Title Page, Copyright

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pp. i-iv

Contents

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pp. v-vi

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Acknowledgments

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pp. vii-viii

Despite there being only one name on the cover and title page, I cannot claim full credit for the genesis and development of this book. At every stage of the process, I benefitted from the assistance of the finest scholars, mentors, and friends that anyone could ask for. What follows is but a quick accounting of the most important influences on this book....

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Introduction: The American Historical Frontier Romance as Vehicle for Cultural Critique

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pp. 1-28

Americans have always loved stories set on the frontier. The exploits of rugged frontiersmen like Natty Bumppo, Daniel Boone, Buffalo Bill, and others have long entertained readers of dime novels and literary fiction, as well as viewers of popular television shows and movies. Such figures and their romanticized adventures form the backbone of the mythology...

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1 /Rewriting the Historical Record: The “False Documents” and Failed Frontiersmen of E. L. Doctorow and John Barth

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pp. 29-64

As Richard Slotkin demonstrates in Regeneration through Violence, the myth of Daniel Boone developed in large part due to the written accounts of his life and exploits by both American and European writers. The various treatments of Daniel Boone by John Filson in the late eighteenth century serve as the starting point to Boone’s development as a key figure in the American frontier mythology. Numerous American...

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2 /“Crimes of Demarcation”: Spatial and Cultural Transgression in Thomas Pynchon’s Mason & Dixon

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pp. 65-93

Along with his contemporary John Barth, Thomas Pynchon has produced dense, complex works that challenge readers and critics alike with their formal and thematic convolutions. Just as the works of both writers are now widely considered to belong to the canon of historiographic metafiction, both writers were labeled early on as “black humorists,” a...

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3 /The Signifyin’ Cowboy: Ishmael Reed’s Wild Western Reimaginations

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pp. 94-114

In his landmark essay “The Significance of the Frontier in American History,” Frederick Jackson Turner noted of the American frontier: “In the settlement of America we have to observe how European life entered the continent, and how America modified and developed that life. . . . The wilderness masters the colonist. It finds him a European in dress, industries, tools, modes of travel, and thought.”1 In a now-classic case of the erasure...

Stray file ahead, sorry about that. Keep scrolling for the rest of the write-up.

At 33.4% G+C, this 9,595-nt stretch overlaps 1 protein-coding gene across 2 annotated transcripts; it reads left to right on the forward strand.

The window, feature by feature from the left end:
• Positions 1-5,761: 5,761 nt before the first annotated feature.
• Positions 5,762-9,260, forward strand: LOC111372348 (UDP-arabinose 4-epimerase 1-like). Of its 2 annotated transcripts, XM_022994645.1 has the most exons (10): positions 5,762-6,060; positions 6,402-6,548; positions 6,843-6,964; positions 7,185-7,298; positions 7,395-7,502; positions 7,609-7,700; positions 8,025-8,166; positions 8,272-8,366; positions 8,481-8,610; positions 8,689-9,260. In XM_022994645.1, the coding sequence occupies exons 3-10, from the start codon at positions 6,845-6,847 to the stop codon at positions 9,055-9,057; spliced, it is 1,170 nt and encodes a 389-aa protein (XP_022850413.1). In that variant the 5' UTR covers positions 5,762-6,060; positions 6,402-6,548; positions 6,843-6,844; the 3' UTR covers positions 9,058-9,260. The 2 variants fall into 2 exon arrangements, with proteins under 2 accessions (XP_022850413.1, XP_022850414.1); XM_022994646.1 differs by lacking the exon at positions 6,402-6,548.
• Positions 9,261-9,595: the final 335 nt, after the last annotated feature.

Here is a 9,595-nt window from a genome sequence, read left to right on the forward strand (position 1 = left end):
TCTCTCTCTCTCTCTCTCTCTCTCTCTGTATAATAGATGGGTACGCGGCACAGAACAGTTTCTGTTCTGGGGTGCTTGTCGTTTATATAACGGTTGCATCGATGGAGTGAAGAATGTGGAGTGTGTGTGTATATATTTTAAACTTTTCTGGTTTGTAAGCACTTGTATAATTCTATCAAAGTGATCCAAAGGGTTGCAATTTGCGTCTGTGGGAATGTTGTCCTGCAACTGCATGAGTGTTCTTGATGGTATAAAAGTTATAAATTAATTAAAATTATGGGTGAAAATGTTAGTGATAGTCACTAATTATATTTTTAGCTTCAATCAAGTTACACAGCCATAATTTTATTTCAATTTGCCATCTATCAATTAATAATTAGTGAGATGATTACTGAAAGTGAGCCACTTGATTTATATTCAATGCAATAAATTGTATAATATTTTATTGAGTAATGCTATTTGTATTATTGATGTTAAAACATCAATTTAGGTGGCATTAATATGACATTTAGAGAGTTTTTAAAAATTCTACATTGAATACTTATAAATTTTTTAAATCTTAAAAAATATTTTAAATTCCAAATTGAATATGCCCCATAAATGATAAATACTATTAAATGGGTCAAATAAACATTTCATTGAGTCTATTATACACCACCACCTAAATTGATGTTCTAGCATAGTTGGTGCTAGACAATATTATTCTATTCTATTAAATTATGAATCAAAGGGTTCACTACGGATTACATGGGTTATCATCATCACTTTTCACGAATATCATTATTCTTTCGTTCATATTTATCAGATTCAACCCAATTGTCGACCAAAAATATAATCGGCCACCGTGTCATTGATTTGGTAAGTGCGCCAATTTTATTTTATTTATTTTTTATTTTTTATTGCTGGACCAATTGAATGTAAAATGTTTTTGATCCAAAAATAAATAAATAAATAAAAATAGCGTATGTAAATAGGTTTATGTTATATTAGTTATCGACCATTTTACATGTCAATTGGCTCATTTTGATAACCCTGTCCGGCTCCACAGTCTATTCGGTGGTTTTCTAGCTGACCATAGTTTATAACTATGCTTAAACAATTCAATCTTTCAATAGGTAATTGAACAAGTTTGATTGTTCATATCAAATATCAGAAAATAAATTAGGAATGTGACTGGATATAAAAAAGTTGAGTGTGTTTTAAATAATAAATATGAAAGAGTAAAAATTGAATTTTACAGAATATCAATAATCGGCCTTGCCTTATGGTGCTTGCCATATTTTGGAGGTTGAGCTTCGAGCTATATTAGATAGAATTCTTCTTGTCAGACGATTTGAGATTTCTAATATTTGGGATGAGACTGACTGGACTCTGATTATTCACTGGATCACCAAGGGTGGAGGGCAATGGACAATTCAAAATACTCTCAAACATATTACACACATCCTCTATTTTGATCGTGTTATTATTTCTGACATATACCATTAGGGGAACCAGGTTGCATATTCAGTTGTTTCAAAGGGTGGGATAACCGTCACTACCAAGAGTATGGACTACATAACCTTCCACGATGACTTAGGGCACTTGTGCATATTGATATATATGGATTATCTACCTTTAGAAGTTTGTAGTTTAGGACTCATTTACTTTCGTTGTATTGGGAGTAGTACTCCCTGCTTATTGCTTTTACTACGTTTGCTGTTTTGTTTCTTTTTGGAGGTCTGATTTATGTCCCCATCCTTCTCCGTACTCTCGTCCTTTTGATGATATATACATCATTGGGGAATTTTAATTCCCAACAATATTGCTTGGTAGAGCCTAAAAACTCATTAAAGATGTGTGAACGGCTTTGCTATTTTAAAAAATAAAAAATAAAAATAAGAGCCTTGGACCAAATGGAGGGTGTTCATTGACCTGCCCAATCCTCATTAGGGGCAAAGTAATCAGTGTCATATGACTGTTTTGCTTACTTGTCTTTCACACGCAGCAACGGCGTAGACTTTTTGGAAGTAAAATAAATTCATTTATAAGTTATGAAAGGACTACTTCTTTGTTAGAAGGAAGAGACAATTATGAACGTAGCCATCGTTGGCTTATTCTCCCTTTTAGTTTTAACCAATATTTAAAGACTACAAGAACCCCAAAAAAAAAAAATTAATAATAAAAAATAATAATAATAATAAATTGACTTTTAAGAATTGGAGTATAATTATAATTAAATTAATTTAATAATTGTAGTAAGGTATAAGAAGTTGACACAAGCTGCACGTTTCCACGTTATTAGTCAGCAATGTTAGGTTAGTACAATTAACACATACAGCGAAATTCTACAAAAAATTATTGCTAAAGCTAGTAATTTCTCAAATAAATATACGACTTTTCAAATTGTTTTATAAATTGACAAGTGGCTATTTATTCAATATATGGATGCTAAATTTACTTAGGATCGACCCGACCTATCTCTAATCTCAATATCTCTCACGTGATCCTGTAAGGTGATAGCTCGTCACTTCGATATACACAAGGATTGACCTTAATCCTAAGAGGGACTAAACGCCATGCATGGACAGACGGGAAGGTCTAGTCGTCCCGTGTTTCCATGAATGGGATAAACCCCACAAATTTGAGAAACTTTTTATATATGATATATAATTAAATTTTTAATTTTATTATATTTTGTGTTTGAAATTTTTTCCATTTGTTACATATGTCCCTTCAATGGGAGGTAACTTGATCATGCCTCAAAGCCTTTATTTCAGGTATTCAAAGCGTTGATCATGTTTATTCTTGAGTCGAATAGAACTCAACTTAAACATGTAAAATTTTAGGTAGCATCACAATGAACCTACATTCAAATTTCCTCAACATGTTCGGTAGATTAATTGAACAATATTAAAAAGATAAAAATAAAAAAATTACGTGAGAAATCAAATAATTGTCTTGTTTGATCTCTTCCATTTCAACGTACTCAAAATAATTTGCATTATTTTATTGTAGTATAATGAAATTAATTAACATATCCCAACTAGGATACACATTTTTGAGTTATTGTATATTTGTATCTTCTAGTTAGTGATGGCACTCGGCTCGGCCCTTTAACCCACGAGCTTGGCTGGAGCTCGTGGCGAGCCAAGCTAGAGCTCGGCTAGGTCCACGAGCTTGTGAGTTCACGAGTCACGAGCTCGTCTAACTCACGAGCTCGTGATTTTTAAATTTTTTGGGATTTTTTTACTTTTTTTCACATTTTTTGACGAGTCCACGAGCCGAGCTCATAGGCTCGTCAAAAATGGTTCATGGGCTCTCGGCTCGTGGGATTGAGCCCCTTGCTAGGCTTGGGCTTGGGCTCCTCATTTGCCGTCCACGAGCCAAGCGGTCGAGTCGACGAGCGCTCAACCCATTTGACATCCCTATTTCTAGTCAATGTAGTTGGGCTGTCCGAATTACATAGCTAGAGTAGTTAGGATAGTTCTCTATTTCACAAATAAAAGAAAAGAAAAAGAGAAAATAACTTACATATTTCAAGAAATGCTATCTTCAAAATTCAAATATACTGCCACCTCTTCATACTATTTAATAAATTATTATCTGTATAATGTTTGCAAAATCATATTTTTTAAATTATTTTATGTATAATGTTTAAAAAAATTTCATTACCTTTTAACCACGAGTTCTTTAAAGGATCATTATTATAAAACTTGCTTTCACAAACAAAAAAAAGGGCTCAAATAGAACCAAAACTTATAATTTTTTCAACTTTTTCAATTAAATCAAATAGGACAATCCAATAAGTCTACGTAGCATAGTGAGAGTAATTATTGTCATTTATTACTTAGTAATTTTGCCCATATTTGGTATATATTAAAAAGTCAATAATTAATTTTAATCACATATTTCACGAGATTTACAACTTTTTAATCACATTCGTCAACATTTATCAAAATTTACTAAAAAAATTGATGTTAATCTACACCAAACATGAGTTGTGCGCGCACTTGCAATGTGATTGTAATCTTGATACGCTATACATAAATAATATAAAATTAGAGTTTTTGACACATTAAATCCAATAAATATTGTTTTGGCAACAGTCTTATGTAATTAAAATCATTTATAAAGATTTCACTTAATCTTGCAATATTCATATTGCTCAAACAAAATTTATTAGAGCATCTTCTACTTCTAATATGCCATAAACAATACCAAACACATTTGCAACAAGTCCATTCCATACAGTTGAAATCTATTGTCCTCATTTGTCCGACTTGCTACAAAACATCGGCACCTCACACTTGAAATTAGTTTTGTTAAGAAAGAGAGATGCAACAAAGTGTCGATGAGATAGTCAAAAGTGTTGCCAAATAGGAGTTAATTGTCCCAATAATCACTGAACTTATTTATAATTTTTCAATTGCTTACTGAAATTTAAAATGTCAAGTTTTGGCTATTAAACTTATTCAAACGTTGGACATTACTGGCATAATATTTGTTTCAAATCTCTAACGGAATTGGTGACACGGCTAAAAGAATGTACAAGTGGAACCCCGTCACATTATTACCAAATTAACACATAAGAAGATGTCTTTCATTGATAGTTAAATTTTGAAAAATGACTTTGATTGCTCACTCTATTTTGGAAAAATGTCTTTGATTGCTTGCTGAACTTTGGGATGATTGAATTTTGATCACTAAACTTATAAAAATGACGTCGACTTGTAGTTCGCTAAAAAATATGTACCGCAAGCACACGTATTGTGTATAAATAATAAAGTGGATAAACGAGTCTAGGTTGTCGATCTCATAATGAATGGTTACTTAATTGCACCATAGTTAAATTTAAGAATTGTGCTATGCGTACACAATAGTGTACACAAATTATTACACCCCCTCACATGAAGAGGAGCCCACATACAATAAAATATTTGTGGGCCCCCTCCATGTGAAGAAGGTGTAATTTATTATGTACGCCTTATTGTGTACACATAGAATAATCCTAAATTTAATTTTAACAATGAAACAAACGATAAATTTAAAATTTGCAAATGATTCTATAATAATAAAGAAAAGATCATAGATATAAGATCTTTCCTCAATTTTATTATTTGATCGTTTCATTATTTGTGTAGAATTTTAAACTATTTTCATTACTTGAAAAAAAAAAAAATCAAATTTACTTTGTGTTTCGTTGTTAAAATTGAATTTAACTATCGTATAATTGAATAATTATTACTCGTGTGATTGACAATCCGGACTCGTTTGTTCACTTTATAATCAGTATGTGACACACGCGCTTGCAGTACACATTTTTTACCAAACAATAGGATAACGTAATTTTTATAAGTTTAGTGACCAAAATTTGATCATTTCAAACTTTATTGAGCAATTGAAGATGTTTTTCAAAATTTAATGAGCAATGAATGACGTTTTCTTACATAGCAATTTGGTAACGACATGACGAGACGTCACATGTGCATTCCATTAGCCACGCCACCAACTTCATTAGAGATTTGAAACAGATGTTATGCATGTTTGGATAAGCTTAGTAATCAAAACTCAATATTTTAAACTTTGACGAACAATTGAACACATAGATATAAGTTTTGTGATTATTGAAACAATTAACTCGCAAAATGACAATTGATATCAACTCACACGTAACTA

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4 /Speaking for the Mixedblood Other: “Carefully Distorted” History in Gerald Vizenor’s The Heirs of Columbus

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pp. 115-134

Founded in 1968 by two members of the Minnesota Anishinaabe (Chippewa) tribe, Dennis Banks and George Mitchell, the American Indian Movement, or AIM, “was self-consciously patterned after the Black Panther Party’s community self-defense model pioneered by Huey P. Newton and Bobby Seale two years previously in Oakland.”1 Chapters...

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5 /“The World Which He Inherits Bears Him False Witness”: A Reading of Cormac McCarthy’s Blood Meridian and Border Trilogy

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pp. 135-164

With these words, Judge Holden seeks to instruct his marauding followers—those western “bad men” who have aligned themselves with the judge’s evil pursuits—about the nature of the world. The world, the judge argues, is chaotic and inherently without order; whatever order it appears to have is an order we bring to it, a story of our own composition....

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Coda: New Directions for the Mythology of the American Frontier

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pp. 165-172

The temptation to close, to limit, to set boundaries in time and space repeatedly reappears throughout the works examined in this study as a means of exerting control. Additionally, academic studies themselves are bound to set limits in the course of their work: What genre? What period? What area? What manifestation of the frontier? are all questions with...

Notes

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pp. 173-202

Bibliography

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pp. 203-218

Index

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pp. 219-223